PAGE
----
I worked on Wall Street for a dozen years — from the Dot-com collapse through the great financial crisis — working in New York, London, Hong Kong, and Singapore. Sitting above the Chinese Wall as the intermediary between the sell side and the buy side, doing bond deals with every major bank on Wall Street, I saw it all.
After getting sued for joining Goldman Sachs over a contractual non-compete, I decided to leave the industry.
I started a Twitter account (@GSElevator) to illuminate and satirize Wall Street culture, wrote a book (Barron’s called it ‘a classic of the genre’) about my experiences in banking (currently in development as a movie), and grew my social media footprint to well over one million followers.
However, there’s only so much opining I can do on finance bro culture without being repetitive. But I still have 1.2 million followers — mostly aspirational, finance-orientated, young professionals — and that’s probably worth something?
So I started leveraging that platform to explore my interest in fashion.
I also started supporting lifestyle brands and products I believed in on social media. I recommended Birddogs shorts in 2015 when their sales were $300,000. This year, they’ll do $20 million. In 2017, I discovered the Danish sunglass startup, Christopher Cloos, which wasn’t even available in the United States. Now, they have more than 60 SKUs, are in more than 500 retailers, and are as ubiquitous as Gucci loafers and Patagonia vests on Finance Instagram.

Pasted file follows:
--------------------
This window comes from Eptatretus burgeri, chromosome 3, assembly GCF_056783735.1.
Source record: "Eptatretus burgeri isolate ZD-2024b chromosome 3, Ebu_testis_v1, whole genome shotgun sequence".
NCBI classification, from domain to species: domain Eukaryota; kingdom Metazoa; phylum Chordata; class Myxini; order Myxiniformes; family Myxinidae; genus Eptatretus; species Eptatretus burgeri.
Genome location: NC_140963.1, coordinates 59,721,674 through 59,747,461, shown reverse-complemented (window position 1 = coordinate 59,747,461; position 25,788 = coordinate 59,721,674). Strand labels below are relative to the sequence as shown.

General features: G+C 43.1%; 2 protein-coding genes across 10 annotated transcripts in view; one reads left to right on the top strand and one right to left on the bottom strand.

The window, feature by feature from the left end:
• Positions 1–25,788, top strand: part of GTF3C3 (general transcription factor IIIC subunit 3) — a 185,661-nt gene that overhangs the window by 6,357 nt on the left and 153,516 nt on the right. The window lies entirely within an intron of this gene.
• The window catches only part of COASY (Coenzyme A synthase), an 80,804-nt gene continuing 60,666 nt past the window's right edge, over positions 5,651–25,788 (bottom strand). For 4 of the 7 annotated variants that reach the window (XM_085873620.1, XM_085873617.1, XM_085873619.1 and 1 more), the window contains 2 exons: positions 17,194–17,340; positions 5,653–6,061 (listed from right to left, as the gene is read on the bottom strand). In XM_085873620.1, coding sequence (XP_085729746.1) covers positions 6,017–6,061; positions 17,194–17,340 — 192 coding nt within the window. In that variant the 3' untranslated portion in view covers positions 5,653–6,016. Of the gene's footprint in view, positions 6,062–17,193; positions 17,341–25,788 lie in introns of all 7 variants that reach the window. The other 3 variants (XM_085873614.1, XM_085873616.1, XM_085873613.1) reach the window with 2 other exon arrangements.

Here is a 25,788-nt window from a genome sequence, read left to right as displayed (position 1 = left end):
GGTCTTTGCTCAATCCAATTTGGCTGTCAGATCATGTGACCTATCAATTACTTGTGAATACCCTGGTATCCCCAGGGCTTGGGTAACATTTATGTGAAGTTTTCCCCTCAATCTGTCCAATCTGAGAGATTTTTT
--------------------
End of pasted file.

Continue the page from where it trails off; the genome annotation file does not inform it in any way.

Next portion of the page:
- Socks don’t add personality or fashion sense
- Colorful and gimmicky socks are dumb
- I hate pairing and sorting socks
- Color-matching is a waste of time
- There is no better way to start the day than with new, crisp socks. So I like replenish my top drawer every few months
- Socks should be forgotten about, but not neglected
The feedback I received was phenomenal. So I decided to start my own company — with an early focus on the neglected top drawer.
Getting started was exceptionally easy, and the mission was simple. I wanted to ignore fads and trends and instead focus on quality, comfort, convenience, a timeless aesthetic, and value.
After testing dozens of socks from Neiman Marcus and other high-end retailers, I settled on a preferred blend, found the factory that made it, and then slightly tweaked it — less cotton, more spandex and polyester — to give a more breathable, lighter, silkier feel, and to prevent slippage. These are socks that retail for $15–20, but we deliver them to you for about $6–7, in quantities and intervals of your choosing.
And now, I’m expanding. Aggressively.
Earlier this year, I launched a line of minimalist modal underwear. Modal is a premium, natural, eco-friendly fabric that is vastly superior to cotton, with natural odor-fighting properties that absorb 50% more moisture and is resistant to shrinkage, greying and pilling.